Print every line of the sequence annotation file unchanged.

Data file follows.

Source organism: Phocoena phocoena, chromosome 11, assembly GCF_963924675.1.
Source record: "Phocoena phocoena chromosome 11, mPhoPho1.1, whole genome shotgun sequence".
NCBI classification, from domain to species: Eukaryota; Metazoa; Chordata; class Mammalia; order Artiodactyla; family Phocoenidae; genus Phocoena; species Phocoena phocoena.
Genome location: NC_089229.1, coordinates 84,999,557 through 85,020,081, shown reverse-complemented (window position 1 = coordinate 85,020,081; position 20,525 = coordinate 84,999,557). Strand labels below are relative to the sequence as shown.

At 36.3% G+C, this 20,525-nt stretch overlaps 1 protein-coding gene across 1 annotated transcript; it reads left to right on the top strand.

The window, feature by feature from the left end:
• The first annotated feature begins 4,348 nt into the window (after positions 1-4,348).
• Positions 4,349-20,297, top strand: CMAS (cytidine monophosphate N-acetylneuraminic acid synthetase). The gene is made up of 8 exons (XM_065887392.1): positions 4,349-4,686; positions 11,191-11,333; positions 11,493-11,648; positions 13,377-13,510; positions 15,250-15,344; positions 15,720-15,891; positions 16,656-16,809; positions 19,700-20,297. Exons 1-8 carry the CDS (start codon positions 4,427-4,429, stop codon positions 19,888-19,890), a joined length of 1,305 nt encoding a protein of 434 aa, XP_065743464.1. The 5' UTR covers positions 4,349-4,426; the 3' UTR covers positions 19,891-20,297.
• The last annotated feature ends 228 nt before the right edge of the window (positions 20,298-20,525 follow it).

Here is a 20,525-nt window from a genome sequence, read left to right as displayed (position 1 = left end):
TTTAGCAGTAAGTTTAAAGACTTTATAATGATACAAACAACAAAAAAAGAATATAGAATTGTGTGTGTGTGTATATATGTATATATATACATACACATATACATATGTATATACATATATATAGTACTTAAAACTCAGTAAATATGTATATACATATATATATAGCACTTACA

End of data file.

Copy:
Source organism: Phocoena phocoena, chromosome 11, assembly GCF_963924675.1.
Source record: "Phocoena phocoena chromosome 11, mPhoPho1.1, whole genome shotgun sequence".
NCBI classification, from domain to species: Eukaryota; Metazoa; Chordata; class Mammalia; order Artiodactyla; family Phocoenidae; genus Phocoena; species Phocoena phocoena.
Genome location: NC_089229.1, coordinates 84,999,557 through 85,020,081, shown reverse-complemented (window position 1 = coordinate 85,020,081; position 20,525 = coordinate 84,999,557). Strand labels below are relative to the sequence as shown.

At 36.3% G+C, this 20,525-nt stretch overlaps 1 protein-coding gene across 1 annotated transcript; it reads left to right on the top strand.

The window, feature by feature from the left end:
• The first annotated feature begins 4,348 nt into the window (after positions 1-4,348).
• Positions 4,349-20,297, top strand: CMAS (cytidine monophosphate N-acetylneuraminic acid synthetase). The gene is made up of 8 exons (XM_065887392.1): positions 4,349-4,686; positions 11,191-11,333; positions 11,493-11,648; positions 13,377-13,510; positions 15,250-15,344; positions 15,720-15,891; positions 16,656-16,809; positions 19,700-20,297. Exons 1-8 carry the CDS (start codon positions 4,427-4,429, stop codon positions 19,888-19,890), a joined length of 1,305 nt encoding a protein of 434 aa, XP_065743464.1. The 5' UTR covers positions 4,349-4,426; the 3' UTR covers positions 19,891-20,297.
• The last annotated feature ends 228 nt before the right edge of the window (positions 20,298-20,525 follow it).

Here is a 20,525-nt window from a genome sequence, read left to right as displayed (position 1 = left end):
TTTAGCAGTAAGTTTAAAGACTTTATAATGATACAAACAACAAAAAAAGAATATAGAATTGTGTGTGTGTGTATATATGTATATATATACATACACATATACATATGTATATACATATATATAGTACTTAAAACTCAGTAAATATGTATATACATATATATATAGCACTTACA